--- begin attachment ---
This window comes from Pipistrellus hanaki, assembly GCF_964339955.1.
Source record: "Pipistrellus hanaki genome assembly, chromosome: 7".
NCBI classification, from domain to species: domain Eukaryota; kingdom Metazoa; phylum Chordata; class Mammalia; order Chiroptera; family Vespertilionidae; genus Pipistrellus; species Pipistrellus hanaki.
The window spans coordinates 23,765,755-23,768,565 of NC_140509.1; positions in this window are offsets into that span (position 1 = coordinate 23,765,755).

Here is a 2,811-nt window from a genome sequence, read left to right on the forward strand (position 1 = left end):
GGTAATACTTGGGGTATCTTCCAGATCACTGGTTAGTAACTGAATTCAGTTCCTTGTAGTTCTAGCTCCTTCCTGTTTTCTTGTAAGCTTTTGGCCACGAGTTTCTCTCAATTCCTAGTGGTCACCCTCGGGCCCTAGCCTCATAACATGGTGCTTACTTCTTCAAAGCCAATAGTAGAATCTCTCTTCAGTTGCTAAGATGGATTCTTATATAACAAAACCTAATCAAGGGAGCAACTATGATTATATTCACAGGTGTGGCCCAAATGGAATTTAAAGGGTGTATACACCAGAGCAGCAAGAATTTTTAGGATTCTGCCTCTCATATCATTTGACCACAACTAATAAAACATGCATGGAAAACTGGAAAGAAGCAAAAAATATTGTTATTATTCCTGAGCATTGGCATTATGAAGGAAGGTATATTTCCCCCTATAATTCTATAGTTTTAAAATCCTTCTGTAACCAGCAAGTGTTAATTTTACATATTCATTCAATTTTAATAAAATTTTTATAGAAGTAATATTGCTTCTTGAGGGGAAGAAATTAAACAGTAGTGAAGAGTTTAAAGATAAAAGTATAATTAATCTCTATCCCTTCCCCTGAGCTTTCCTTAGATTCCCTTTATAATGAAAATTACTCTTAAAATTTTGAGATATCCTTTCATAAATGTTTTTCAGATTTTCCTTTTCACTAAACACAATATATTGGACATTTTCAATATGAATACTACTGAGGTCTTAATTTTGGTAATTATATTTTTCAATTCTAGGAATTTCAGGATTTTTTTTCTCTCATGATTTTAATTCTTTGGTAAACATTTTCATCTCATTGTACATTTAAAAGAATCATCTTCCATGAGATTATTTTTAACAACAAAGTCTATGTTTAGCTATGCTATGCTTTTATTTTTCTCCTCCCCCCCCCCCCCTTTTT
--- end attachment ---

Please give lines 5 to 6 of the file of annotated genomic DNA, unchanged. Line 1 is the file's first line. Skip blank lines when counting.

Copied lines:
Here is a 2,811-nt window from a genome sequence, read left to right on the forward strand (position 1 = left end):
GGTAATACTTGGGGTATCTTCCAGATCACTGGTTAGTAACTGAATTCAGTTCCTTGTAGTTCTAGCTCCTTCCTGTTTTCTTGTAAGCTTTTGGCCACGAGTTTCTCTCAATTCCTAGTGGTCACCCTCGGGCCCTAGCCTCATAACATGGTGCTTACTTCTTCAAAGCCAATAGTAGAATCTCTCTTCAGTTGCTAAGATGGATTCTTATATAACAAAACCTAATCAAGGGAGCAACTATGATTATATTCACAGGTGTGGCCCAAATGGAATTTAAAGGGTGTATACACCAGAGCAGCAAGAATTTTTAGGATTCTGCCTCTCATATCATTTGACCACAACTAATAAAACATGCATGGAAAACTGGAAAGAAGCAAAAAATATTGTTATTATTCCTGAGCATTGGCATTATGAAGGAAGGTATATTTCCCCCTATAATTCTATAGTTTTAAAATCCTTCTGTAACCAGCAAGTGTTAATTTTACATATTCATTCAATTTTAATAAAATTTTTATAGAAGTAATATTGCTTCTTGAGGGGAAGAAATTAAACAGTAGTGAAGAGTTTAAAGATAAAAGTATAATTAATCTCTATCCCTTCCCCTGAGCTTTCCTTAGATTCCCTTTATAATGAAAATTACTCTTAAAATTTTGAGATATCCTTTCATAAATGTTTTTCAGATTTTCCTTTTCACTAAACACAATATATTGGACATTTTCAATATGAATACTACTGAGGTCTTAATTTTGGTAATTATATTTTTCAATTCTAGGAATTTCAGGATTTTTTTTCTCTCATGATTTTAATTCTTTGGTAAACATTTTCATCTCATTGTACATTTAAAAGAATCATCTTCCATGAGATTATTTTTAACAACAAAGTCTATGTTTAGCTATGCTATGCTTTTATTTTTCTCCTCCCCCCCCCCCCCTTTTT